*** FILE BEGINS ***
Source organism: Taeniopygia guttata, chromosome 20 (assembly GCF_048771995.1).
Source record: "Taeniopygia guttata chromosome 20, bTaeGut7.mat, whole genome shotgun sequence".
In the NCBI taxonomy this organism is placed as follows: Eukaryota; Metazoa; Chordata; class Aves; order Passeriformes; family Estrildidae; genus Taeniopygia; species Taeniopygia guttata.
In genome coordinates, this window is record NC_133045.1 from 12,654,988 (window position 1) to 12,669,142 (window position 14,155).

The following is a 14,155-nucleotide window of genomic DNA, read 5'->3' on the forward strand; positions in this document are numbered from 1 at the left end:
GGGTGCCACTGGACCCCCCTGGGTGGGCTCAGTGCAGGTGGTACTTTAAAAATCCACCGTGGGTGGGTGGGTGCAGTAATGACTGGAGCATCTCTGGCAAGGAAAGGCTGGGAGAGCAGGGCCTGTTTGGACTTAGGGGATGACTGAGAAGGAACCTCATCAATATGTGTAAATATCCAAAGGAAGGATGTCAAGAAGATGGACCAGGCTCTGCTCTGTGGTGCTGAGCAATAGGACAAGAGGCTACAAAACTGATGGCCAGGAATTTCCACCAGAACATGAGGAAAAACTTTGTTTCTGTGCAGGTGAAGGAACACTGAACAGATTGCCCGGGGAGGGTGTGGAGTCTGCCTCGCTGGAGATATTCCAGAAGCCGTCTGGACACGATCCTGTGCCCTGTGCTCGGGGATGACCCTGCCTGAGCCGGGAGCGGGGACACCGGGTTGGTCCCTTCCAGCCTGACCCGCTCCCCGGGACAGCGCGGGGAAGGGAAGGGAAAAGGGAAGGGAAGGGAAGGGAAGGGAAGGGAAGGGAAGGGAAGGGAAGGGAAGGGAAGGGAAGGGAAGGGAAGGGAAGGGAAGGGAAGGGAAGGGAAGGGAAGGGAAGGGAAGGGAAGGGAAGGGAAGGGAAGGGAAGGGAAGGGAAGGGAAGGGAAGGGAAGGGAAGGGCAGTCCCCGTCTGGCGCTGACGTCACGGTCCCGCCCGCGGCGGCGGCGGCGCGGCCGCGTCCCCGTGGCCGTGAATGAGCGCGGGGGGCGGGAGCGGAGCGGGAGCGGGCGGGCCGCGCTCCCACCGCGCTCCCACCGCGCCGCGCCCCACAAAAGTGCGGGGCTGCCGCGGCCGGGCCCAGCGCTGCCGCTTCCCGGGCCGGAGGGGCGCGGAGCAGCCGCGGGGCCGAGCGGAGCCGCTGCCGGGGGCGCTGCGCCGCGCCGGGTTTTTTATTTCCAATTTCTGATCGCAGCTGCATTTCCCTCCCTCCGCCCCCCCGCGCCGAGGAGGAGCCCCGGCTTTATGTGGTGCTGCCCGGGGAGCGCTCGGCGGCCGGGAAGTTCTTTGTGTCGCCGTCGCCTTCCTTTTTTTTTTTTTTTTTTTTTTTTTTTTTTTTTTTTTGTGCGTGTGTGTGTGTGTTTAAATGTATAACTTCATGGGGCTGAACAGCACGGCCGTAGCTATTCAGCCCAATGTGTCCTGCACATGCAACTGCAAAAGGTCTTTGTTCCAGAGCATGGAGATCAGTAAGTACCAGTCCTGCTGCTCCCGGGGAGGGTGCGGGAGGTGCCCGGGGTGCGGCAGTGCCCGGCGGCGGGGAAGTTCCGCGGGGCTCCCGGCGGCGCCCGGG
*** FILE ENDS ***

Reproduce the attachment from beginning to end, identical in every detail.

Source organism: Taeniopygia guttata, chromosome 20 (assembly GCF_048771995.1).
Source record: "Taeniopygia guttata chromosome 20, bTaeGut7.mat, whole genome shotgun sequence".
In the NCBI taxonomy this organism is placed as follows: Eukaryota; Metazoa; Chordata; class Aves; order Passeriformes; family Estrildidae; genus Taeniopygia; species Taeniopygia guttata.
In genome coordinates, this window is record NC_133045.1 from 12,654,988 (window position 1) to 12,669,142 (window position 14,155).

The following is a 14,155-nucleotide window of genomic DNA, read 5'->3' on the forward strand; positions in this document are numbered from 1 at the left end:
GGGTGCCACTGGACCCCCCTGGGTGGGCTCAGTGCAGGTGGTACTTTAAAAATCCACCGTGGGTGGGTGGGTGCAGTAATGACTGGAGCATCTCTGGCAAGGAAAGGCTGGGAGAGCAGGGCCTGTTTGGACTTAGGGGATGACTGAGAAGGAACCTCATCAATATGTGTAAATATCCAAAGGAAGGATGTCAAGAAGATGGACCAGGCTCTGCTCTGTGGTGCTGAGCAATAGGACAAGAGGCTACAAAACTGATGGCCAGGAATTTCCACCAGAACATGAGGAAAAACTTTGTTTCTGTGCAGGTGAAGGAACACTGAACAGATTGCCCGGGGAGGGTGTGGAGTCTGCCTCGCTGGAGATATTCCAGAAGCCGTCTGGACACGATCCTGTGCCCTGTGCTCGGGGATGACCCTGCCTGAGCCGGGAGCGGGGACACCGGGTTGGTCCCTTCCAGCCTGACCCGCTCCCCGGGACAGCGCGGGGAAGGGAAGGGAAAAGGGAAGGGAAGGGAAGGGAAGGGAAGGGAAGGGAAGGGAAGGGAAGGGAAGGGAAGGGAAGGGAAGGGAAGGGAAGGGAAGGGAAGGGAAGGGAAGGGAAGGGAAGGGAAGGGAAGGGAAGGGAAGGGAAGGGAAGGGAAGGGAAGGGAAGGGAAGGGAAGGGAAGGGCAGTCCCCGTCTGGCGCTGACGTCACGGTCCCGCCCGCGGCGGCGGCGGCGCGGCCGCGTCCCCGTGGCCGTGAATGAGCGCGGGGGGCGGGAGCGGAGCGGGAGCGGGCGGGCCGCGCTCCCACCGCGCTCCCACCGCGCCGCGCCCCACAAAAGTGCGGGGCTGCCGCGGCCGGGCCCAGCGCTGCCGCTTCCCGGGCCGGAGGGGCGCGGAGCAGCCGCGGGGCCGAGCGGAGCCGCTGCCGGGGGCGCTGCGCCGCGCCGGGTTTTTTATTTCCAATTTCTGATCGCAGCTGCATTTCCCTCCCTCCGCCCCCCCGCGCCGAGGAGGAGCCCCGGCTTTATGTGGTGCTGCCCGGGGAGCGCTCGGCGGCCGGGAAGTTCTTTGTGTCGCCGTCGCCTTCCTTTTTTTTTTTTTTTTTTTTTTTTTTTTTTTTTTTTTGTGCGTGTGTGTGTGTGTTTAAATGTATAACTTCATGGGGCTGAACAGCACGGCCGTAGCTATTCAGCCCAATGTGTCCTGCACATGCAACTGCAAAAGGTCTTTGTTCCAGAGCATGGAGATCAGTAAGTACCAGTCCTGCTGCTCCCGGGGAGGGTGCGGGAGGTGCCCGGGGTGCGGCAGTGCCCGGCGGCGGGGAAGTTCCGCGGGGCTCCCGGCGGCGCCCGGG